It knows that maintaining attractive margins for device makers will require a shift of the revenue mix towards value added services such as music offerings. Nokia is pushing hard into this area with its Ovi portal and related services such as NGage gaming and MusicStore, and according to new research from Strategy Analytics, now ranks alongside RIM and Apple as the device makers with the strongest position in mobile value added services. Wireless director Chris Ambrosio commented: "We estimate Nokia generated less than 1% of global revenue from its Ovi services sub-brand during 2007. Sales may be tiny, but they are growing", and should reach 5% of turnover by 2012, as well as the knock-on effect of multimedia services driving uptake of high end, high margin smartphones. Last week, Nokia struck a deal with Buongiorno, the world's largest mobile content provider.
The mobile internet user base is more interested in a wide range of services, often branded and delivered by third party internet players and content owners, rather than a narrow range of offerings from the operator itself. All the elements in the new value chain are fighting for their position, and to gain a decent share of revenue, margin and brand awareness, and Microsoft has one of the most complicated tasks to carve out its own role in the mobile web ecosystem. It sees its opportunity in the trend for mobile operators to become "˜service enablers', in order to avoid the "˜bitpipe' trap while also steering away from the risk of trying to be content providers themselves.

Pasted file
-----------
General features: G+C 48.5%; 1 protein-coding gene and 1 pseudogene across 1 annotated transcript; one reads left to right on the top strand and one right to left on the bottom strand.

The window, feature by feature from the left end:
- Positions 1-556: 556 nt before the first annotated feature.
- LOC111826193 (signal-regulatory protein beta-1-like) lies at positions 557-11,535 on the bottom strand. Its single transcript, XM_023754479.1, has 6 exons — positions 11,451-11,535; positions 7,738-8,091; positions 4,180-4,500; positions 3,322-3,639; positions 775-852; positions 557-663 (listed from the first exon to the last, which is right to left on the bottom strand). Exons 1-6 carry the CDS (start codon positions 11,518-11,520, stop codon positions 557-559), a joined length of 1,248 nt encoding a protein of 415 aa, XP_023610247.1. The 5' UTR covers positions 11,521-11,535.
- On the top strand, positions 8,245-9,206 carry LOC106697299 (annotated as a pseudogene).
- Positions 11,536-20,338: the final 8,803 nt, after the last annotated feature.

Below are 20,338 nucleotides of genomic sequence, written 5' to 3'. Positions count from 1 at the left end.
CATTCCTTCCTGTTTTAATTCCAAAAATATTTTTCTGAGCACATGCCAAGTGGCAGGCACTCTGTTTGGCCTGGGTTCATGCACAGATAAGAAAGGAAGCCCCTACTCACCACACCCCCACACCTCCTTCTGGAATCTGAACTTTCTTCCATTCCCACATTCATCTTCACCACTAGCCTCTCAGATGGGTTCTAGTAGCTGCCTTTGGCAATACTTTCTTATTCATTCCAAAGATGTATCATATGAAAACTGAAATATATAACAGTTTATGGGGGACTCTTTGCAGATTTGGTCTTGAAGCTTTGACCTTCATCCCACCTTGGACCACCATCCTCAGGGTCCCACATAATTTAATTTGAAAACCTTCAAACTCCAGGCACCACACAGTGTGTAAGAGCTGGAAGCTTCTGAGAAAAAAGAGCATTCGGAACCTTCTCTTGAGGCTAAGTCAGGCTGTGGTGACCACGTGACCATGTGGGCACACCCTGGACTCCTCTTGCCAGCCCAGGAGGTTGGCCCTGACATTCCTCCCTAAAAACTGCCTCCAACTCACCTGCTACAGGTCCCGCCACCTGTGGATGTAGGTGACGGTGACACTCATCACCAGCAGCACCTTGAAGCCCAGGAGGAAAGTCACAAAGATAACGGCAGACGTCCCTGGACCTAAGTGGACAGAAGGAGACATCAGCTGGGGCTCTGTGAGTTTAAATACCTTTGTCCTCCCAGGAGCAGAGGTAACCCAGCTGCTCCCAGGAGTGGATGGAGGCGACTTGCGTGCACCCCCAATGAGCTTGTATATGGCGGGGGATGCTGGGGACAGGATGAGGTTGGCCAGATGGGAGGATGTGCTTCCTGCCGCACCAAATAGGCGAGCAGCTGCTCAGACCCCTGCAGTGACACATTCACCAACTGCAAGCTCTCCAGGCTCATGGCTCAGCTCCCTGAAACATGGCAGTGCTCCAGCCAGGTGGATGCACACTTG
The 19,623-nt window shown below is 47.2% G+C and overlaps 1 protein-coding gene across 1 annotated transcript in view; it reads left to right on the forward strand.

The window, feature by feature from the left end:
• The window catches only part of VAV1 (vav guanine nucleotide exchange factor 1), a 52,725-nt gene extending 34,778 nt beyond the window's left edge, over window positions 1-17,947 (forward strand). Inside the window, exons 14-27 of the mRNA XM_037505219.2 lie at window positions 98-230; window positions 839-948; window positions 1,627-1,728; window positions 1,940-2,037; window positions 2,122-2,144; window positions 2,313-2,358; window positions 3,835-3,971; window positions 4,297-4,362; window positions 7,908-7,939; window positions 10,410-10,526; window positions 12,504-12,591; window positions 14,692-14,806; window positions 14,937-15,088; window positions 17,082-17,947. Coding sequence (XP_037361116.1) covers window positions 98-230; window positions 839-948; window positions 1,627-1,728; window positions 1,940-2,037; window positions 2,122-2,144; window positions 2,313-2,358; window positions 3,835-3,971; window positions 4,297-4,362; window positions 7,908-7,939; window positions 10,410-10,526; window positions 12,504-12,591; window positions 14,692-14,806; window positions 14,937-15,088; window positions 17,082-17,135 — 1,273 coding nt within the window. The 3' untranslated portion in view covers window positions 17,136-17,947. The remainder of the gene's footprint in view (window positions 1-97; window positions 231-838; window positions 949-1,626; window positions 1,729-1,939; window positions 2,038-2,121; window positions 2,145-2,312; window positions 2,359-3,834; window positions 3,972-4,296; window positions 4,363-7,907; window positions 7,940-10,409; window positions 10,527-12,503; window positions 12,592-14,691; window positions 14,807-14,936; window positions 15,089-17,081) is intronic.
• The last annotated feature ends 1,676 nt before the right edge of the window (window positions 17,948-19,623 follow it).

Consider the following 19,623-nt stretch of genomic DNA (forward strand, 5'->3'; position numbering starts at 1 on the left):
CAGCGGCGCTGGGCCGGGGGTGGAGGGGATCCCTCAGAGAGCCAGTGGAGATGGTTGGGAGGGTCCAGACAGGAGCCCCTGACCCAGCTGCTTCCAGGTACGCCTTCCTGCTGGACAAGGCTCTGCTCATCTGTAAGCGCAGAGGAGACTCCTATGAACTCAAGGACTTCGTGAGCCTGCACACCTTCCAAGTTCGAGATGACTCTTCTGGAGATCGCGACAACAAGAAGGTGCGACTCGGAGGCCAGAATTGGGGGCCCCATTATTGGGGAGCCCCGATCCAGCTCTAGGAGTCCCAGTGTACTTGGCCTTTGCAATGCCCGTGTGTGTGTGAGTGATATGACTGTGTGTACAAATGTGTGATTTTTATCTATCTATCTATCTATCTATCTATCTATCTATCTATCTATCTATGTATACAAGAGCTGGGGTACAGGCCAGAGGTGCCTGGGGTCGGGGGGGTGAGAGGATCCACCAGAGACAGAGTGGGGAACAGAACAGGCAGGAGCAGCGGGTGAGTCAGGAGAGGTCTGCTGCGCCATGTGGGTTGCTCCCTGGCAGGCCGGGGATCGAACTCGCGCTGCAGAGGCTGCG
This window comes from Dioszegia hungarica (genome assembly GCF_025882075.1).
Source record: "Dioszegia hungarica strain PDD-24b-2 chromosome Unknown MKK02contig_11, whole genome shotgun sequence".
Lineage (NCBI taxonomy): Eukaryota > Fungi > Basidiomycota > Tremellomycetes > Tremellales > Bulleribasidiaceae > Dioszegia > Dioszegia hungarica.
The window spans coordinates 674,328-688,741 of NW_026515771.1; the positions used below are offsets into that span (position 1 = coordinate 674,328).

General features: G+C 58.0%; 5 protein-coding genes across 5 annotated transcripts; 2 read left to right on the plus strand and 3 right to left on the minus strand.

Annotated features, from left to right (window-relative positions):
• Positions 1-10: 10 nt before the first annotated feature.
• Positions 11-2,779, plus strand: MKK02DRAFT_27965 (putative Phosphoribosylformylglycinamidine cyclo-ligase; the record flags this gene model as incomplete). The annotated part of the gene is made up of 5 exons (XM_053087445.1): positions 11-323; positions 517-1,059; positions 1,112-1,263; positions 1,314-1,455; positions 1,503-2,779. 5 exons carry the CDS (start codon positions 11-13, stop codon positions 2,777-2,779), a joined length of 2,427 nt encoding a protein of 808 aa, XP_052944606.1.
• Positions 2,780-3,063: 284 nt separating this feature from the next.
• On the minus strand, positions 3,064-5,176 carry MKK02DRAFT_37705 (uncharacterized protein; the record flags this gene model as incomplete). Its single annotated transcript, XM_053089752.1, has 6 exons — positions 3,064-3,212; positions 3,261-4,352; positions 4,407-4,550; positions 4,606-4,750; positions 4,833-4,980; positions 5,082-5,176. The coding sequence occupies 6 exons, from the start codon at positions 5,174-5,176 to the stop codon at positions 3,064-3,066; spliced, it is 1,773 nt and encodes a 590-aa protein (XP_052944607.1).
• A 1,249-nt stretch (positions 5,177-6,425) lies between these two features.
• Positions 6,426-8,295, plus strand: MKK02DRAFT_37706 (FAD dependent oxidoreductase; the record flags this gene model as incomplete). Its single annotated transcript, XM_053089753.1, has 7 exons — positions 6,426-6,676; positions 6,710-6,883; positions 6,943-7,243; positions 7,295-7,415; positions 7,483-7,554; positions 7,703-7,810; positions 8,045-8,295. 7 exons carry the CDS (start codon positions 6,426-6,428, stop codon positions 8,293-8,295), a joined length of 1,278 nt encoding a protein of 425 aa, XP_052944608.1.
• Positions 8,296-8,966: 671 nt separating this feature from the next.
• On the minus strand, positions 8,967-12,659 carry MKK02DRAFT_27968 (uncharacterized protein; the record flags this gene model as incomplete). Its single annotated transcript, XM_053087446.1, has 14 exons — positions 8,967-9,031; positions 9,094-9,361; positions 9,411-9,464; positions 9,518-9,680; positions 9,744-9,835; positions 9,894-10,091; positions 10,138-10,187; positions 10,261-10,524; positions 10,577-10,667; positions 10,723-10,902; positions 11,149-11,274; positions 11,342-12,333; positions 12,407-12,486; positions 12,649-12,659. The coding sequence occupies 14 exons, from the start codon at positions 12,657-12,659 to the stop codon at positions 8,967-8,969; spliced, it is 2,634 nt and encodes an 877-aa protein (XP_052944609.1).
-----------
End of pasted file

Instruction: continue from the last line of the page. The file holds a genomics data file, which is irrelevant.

Observers like Analysys Mason believe the service enabler role holds far better revenue potential than being a content portal, as users move to unrestricted mobile web access. "Mobile operators are best placed to become service enablers in the content value chain by exploiting their unique assets, which focus on transmission, billing and consumer insight," said Mike Grant of Analysys. "These assets are essential to the success of content providers in the mobile media and entertainment market, and the 'service enabler' revenue streams (including traffic, billing and advertising revenue) appear to be the most sustainable for mobile network operators in the long term."